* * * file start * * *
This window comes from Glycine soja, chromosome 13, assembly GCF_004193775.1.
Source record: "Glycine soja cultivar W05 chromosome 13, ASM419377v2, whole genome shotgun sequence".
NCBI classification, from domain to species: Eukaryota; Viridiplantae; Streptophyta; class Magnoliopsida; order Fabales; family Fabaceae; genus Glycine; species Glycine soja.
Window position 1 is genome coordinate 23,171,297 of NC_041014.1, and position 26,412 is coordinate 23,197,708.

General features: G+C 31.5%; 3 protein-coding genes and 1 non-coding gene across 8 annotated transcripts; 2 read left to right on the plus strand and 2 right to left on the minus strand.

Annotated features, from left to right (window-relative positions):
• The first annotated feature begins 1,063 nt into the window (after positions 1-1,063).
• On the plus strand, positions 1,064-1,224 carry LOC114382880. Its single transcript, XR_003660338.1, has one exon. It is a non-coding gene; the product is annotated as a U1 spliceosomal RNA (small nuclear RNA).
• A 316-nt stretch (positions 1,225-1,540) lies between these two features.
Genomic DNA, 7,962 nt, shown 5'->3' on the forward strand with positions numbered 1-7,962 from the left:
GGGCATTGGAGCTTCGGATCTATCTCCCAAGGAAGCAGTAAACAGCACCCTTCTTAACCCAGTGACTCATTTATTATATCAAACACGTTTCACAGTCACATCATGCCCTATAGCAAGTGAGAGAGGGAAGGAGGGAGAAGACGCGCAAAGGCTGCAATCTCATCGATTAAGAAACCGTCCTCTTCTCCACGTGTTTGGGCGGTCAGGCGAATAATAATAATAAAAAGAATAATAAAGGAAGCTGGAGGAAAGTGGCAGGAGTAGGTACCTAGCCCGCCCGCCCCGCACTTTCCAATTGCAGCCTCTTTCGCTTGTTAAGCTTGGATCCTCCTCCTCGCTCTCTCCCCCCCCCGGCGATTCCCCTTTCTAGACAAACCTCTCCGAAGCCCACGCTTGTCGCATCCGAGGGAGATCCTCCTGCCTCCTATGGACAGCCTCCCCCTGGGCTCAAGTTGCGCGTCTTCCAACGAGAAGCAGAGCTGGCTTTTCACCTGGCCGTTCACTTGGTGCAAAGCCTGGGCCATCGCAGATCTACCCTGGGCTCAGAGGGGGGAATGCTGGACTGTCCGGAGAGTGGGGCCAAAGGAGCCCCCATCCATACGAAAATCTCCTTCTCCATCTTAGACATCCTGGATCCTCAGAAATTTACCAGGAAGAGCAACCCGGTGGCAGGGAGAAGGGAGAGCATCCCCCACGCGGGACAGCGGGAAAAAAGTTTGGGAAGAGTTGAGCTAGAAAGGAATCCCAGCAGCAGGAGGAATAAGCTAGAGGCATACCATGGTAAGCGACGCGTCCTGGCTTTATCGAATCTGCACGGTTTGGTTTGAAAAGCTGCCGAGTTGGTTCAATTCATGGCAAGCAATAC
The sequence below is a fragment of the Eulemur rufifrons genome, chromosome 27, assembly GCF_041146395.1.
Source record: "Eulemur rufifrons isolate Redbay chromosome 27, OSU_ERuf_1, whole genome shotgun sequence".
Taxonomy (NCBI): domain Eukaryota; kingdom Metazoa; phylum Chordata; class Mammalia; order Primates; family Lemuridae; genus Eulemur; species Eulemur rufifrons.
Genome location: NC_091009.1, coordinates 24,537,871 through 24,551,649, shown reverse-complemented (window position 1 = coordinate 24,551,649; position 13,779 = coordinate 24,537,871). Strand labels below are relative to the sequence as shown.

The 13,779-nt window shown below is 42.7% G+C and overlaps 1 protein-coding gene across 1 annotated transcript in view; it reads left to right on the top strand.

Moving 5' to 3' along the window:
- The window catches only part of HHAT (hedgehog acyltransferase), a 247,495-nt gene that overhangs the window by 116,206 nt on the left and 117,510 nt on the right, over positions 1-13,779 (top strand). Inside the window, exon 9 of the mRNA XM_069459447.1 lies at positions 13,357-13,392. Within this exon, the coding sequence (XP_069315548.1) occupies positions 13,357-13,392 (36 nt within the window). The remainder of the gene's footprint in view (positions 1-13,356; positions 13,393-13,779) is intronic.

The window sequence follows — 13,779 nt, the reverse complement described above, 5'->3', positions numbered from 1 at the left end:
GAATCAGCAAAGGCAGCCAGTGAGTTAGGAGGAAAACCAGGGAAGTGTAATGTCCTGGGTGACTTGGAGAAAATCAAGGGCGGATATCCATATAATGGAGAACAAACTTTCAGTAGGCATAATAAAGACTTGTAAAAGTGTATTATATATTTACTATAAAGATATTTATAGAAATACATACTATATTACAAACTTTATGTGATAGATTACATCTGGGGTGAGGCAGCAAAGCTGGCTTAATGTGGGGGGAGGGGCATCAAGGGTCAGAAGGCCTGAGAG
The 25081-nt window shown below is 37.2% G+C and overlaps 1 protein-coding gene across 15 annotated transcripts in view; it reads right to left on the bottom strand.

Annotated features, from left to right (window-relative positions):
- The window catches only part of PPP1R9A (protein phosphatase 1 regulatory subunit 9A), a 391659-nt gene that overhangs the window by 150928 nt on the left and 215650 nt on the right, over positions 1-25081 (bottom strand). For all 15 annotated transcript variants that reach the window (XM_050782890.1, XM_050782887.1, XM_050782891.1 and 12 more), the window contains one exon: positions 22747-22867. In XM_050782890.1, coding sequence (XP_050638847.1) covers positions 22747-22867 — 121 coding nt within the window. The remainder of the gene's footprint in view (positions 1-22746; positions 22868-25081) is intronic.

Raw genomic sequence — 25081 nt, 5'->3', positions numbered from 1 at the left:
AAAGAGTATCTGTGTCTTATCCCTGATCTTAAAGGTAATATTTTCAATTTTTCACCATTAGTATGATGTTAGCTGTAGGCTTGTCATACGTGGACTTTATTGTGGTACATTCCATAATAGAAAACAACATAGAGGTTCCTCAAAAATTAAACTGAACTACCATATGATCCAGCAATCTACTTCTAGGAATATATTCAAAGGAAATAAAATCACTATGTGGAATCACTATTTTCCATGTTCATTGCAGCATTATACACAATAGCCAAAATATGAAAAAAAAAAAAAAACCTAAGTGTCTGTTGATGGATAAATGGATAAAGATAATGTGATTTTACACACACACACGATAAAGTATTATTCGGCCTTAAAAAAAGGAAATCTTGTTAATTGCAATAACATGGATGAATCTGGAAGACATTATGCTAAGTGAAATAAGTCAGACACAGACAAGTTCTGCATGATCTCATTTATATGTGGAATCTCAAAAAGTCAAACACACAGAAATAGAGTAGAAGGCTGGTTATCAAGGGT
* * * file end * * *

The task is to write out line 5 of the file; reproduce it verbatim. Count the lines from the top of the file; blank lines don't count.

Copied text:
General features: G+C 31.5%; 3 protein-coding genes and 1 non-coding gene across 8 annotated transcripts; 2 read left to right on the plus strand and 2 right to left on the minus strand.